Once the fabric fibers are wet, they will open up and swell. That's a good thing, and the toothbrush bristles get right on in there and get the job done to break up the dried paint. This is how I get dried paint out of clothes and shoes.

STEP 4 Use A Good Stain Remover

Once you can no longer see the dried paint spots, use a good stain remover and saturate the area. Allow it to sit for 30 minutes or so before washing on the hottest water setting the fabric will allow.

Before washing, I was still in doubt that the green hue left behind from scrapping the dried paint would come out of my fabric shoes. That’s why I opted to use the stain remover. I’m not sure this helped, but all that matters to me is that it worked. The shoes were overdue for a bath anyway, so a little extra never hurts. 🙂

After using the rubbing alcohol to loosen the dried paint on my shoes and clothes, I sprayed the whole area with a stain remover before washing in the hottest water setting allowed. It worked!

My Hey Dude shoes are back in business! I can’t believe how well this worked, and I think I’ll try this on some of my clothes. I have a lot of oopsies!

However, I have to caution you that if your clothing or shoes aren’t in good condition, you may rub a hole in them with this method. I got pretty aggressive with the scrubbing.

And just like that I got dried paint out of clothes and my fabric shoes. You got to try this simple method.

The Results

I know “how to remove dried paint from clothes” is a weird subject for me to blog about, but hey, painters are going to paint. And if I can save a garment, shoes, or help a creative out by getting dried paint out of their clothes, I figure the money we save on clothes and shoes will allow us all to buy more paint! Am I right?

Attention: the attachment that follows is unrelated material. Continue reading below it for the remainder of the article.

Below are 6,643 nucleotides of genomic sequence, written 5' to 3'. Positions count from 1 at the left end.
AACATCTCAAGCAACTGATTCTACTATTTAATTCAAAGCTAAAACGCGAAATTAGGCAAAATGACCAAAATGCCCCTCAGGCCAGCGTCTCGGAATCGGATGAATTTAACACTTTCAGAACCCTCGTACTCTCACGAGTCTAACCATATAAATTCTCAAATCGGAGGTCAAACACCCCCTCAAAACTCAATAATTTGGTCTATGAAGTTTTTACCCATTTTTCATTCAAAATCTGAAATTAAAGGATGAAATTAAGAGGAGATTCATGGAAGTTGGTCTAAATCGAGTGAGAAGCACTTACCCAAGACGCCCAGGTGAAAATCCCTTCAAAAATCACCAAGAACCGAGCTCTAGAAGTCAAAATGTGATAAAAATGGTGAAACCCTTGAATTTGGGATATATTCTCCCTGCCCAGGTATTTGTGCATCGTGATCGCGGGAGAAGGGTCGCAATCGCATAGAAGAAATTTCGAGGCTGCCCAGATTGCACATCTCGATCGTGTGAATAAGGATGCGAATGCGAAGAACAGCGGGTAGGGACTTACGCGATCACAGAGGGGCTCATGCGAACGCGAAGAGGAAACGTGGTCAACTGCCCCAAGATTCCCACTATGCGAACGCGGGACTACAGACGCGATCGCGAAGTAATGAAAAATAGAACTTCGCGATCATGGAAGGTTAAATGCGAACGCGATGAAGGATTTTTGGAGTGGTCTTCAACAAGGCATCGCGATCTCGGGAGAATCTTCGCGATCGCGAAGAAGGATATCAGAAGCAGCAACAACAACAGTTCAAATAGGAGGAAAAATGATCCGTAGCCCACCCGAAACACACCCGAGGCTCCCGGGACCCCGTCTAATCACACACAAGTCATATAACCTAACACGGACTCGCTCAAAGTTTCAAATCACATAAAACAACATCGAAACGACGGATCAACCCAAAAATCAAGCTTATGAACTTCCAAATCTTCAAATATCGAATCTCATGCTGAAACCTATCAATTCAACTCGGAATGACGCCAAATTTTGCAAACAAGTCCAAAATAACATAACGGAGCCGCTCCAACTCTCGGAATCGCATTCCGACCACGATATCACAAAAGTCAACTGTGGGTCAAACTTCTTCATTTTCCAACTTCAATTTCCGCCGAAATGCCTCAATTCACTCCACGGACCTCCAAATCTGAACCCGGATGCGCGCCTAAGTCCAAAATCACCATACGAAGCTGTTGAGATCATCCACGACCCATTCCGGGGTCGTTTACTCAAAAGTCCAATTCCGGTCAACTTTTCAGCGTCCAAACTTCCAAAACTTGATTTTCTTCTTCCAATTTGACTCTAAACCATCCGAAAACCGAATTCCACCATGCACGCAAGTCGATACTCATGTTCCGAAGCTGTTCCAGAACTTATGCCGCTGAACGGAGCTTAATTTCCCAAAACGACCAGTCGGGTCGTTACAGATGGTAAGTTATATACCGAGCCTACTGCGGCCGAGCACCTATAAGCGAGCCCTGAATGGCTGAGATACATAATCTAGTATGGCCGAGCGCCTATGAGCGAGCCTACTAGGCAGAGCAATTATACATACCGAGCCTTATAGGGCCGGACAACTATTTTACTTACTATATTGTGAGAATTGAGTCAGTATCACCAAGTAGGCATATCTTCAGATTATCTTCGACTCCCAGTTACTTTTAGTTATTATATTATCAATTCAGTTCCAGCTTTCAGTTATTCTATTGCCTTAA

Now back to this furniture makeover in progress.

I never knew that it was possible to get dried paint out of clothes, or shoes for that matter. This method works on latex, acrylic and even chalk paint!

Thanks for joining me today, and if you have tried this, please let me know how it worked out for you. Or, if you have a different method, please share it in the comment section for me and others that can’t hold paint on a brush. We would so appreciate it.

Happy Painting!

xo, Do 😘



  1. Hi Donna! This is good to know. The other day I was looking for a t shirt that did not have “oopsies” paint on them. Thank you for sharing.

  2. Got excited when I saw this! I have a pair of “every day” gym shoes I dropped a dot of latex paint on. Going to give this a try…..fingers crossed.

  3. The day I first wore my new “last pair in stock” Clemson running shorts & just had to test a color mix of chalk paint. I didn’t get paint on them that I saw but of course dropped a drop on the edge of table then backed into edge later – who doesn’t want Dixie Belle butt? Lol I by a matter of trying everything known to man & google got most of it! But this is what worked the best lol so good job wish I’d seen this in may!!!